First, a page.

Resolving to fight climate change in 2018
Catastrophic hurricanes, severe flooding, and raging wildfires fueled by drought were prominent features of an eventful year for the environment in 2017. According to the National Oceanic and Atmospheric Administration (NOAA), it was the third warmest year ever on record, while the Rainforest Trust reports that “nearly 25 million acres of tropical forest, an area almost as large as the 6 state of Virginia, were deforested in 2017.”
Rainforest Trust’s first-annual Environmental Year-in-Review put the US withdrawal from the Paris Agreement on fighting global climate change at the top of the list of major events for the past 12 months. Dr. Paul Salaman, CEO of Rainforest Trust, pointed out that the withdrawal took place despite a scientific consensus that the warming climate is the driving force behind the extreme weather.
“What we’re basically seeing is hurricanes that are much more intense, flooding that is going to be much more catastrophic,” Salaman said. “[In 2017], we’ve had estimates of upwards of half-a-trillion dollars worth of property damage.” His organization’s report notes:
As of December 15, there are a total of 60 environmental rules and 7 regulations that are facing significant changes under the current U.S. presidential administration. Many of these changes are to wildlife and habitat protections, two things Rainforest Trust takes very seriously in its work to safeguard biodiversity. These changes include removing protections for whales and sea turtles, no longer listing Grizzly Bears as Endangered on the U.S. Endangered Species Act and lifting the hunting ban on wolves and bears in Alaska.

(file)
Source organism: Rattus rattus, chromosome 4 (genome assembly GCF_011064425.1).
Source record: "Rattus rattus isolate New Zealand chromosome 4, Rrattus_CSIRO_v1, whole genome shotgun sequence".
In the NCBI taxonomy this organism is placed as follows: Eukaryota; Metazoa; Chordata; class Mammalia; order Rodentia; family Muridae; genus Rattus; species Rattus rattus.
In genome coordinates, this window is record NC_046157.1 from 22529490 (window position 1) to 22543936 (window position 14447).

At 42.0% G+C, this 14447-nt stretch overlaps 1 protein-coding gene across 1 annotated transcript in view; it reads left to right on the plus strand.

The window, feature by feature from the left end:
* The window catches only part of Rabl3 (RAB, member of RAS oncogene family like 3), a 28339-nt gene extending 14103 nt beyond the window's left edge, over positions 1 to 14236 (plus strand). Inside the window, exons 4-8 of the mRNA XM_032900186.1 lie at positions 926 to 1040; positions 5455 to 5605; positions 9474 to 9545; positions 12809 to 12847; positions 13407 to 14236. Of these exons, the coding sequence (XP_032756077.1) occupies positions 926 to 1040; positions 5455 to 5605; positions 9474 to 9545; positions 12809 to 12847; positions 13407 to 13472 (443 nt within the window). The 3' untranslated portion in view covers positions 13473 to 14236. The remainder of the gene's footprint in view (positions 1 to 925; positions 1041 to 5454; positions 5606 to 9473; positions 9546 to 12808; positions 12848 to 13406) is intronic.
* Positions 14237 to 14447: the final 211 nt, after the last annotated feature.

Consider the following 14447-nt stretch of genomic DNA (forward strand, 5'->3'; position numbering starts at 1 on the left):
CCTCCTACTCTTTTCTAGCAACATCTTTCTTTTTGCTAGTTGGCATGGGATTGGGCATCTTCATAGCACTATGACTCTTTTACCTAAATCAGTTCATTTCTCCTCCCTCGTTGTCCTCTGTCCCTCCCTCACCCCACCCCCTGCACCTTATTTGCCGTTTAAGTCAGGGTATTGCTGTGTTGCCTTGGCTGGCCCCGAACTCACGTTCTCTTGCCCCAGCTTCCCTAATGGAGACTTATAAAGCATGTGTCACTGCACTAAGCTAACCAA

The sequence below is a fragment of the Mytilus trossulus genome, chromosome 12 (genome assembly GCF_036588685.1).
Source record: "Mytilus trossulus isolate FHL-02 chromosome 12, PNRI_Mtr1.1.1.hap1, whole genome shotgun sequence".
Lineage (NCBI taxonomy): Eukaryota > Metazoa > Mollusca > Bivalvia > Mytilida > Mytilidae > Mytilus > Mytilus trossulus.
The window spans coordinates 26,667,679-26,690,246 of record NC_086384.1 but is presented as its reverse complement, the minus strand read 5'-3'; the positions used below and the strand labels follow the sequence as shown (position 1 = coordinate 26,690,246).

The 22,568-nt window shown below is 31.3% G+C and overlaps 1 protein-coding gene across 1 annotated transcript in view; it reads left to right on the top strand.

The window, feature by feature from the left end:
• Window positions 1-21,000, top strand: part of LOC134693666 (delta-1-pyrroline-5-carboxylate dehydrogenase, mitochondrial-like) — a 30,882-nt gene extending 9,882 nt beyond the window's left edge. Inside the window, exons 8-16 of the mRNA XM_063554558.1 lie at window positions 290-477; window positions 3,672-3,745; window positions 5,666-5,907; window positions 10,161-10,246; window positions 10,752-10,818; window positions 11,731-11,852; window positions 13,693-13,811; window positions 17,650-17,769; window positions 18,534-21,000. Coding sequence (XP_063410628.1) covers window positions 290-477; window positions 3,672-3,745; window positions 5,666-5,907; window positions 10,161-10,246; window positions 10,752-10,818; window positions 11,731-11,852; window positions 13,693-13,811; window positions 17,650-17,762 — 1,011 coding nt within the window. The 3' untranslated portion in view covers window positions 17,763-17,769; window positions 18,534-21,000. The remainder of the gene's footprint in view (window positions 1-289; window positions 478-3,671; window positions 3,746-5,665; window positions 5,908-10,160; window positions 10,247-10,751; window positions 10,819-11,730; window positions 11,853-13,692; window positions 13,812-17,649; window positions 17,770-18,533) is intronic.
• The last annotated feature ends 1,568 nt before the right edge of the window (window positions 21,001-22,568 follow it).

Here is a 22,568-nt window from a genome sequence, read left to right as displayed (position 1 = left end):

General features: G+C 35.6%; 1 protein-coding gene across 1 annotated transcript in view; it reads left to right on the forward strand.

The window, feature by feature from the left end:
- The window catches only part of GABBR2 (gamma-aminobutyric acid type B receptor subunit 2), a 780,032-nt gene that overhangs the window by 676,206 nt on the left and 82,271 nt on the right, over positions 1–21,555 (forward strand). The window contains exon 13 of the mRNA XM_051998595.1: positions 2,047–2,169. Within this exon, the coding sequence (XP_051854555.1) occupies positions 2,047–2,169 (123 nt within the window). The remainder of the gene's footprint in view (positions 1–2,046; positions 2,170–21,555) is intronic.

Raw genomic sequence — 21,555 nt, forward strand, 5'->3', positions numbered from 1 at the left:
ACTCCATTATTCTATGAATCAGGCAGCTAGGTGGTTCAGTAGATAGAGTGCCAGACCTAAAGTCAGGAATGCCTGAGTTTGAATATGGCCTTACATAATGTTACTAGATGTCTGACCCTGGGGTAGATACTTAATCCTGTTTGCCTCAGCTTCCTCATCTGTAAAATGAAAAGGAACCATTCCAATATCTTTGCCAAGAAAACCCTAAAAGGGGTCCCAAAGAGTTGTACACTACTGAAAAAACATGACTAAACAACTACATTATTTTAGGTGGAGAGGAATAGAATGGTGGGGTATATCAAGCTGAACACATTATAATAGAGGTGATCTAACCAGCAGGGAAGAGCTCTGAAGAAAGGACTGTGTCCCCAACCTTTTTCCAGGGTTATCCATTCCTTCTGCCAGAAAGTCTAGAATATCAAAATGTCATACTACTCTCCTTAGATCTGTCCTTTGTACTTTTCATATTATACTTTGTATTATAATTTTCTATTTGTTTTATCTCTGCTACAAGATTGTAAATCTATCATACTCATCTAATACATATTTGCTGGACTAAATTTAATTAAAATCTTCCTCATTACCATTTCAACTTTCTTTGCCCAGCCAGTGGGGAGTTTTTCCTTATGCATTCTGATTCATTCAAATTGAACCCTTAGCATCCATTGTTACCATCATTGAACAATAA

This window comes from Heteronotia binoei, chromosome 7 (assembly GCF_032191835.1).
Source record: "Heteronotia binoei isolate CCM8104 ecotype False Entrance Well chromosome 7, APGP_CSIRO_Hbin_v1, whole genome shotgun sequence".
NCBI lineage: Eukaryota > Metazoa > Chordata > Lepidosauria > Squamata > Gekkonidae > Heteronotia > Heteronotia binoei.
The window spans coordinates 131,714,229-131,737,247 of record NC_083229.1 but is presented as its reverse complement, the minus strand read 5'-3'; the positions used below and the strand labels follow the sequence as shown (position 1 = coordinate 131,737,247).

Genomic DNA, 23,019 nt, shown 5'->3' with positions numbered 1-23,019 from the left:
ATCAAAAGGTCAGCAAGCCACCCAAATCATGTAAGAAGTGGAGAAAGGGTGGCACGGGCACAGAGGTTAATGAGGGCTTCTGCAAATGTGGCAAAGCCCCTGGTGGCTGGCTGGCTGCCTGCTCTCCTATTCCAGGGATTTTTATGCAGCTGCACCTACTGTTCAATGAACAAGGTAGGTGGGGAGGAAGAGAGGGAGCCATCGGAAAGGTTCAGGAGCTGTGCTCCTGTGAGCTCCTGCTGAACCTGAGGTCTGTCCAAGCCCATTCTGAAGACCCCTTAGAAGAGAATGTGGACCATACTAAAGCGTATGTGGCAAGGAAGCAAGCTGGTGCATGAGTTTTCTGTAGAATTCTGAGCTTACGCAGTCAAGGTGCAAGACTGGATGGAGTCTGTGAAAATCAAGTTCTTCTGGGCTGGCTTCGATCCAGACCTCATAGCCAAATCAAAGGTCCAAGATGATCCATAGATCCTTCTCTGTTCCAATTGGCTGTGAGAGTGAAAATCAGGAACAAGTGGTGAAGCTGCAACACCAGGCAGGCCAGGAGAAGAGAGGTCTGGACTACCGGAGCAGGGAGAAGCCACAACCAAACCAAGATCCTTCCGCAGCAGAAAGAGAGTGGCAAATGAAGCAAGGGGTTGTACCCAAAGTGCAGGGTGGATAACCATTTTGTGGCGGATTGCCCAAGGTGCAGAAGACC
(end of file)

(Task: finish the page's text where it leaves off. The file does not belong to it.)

Both the Keystone XL pipeline and the Dakota Access Pipeline were approved despite massive and lengthy protests—furthering our dependence on fossil fuels. On November 16, the Keystone XL pipeline had its largest oil spill yet at 210,000 gallons. Offshore drilling bans for the Atlantic and Arctic have also been overturned, while rollbacks are in progress for several other fossil fuel related rules such as exploratory drilling in the Arctic National Wildlife Refuge, regulations on drilling in some national parks and fracking regulations on public lands.
Salaman said acting locally by planting a bee-friendly garden or volunteering to help clean up a local park in the coming year are easy steps people can take to begin to make a difference.
But he emphasized that global action is required, too.
“Our most important resolution will certainly be towards protecting habitat,” he said, “and really importantly, preserving rainforests that are really the lungs of the planet and the biggest stabilizing factor for the global climate.”
Salaman also noted that as little as $2, the price of a cup of coffee, can permanently protect an acre of rainforest.
While the federal government may be opting not to fight climate change, Salaman said other levels of government are stepping up to the challenge.
“The good thing is that many states and cities have come together across the US to balance this and really double their efforts towards reducing carbon emissions and becoming much more sustainable,” he said.
Andrea Sears is a reporter for the Commonwealth News Service.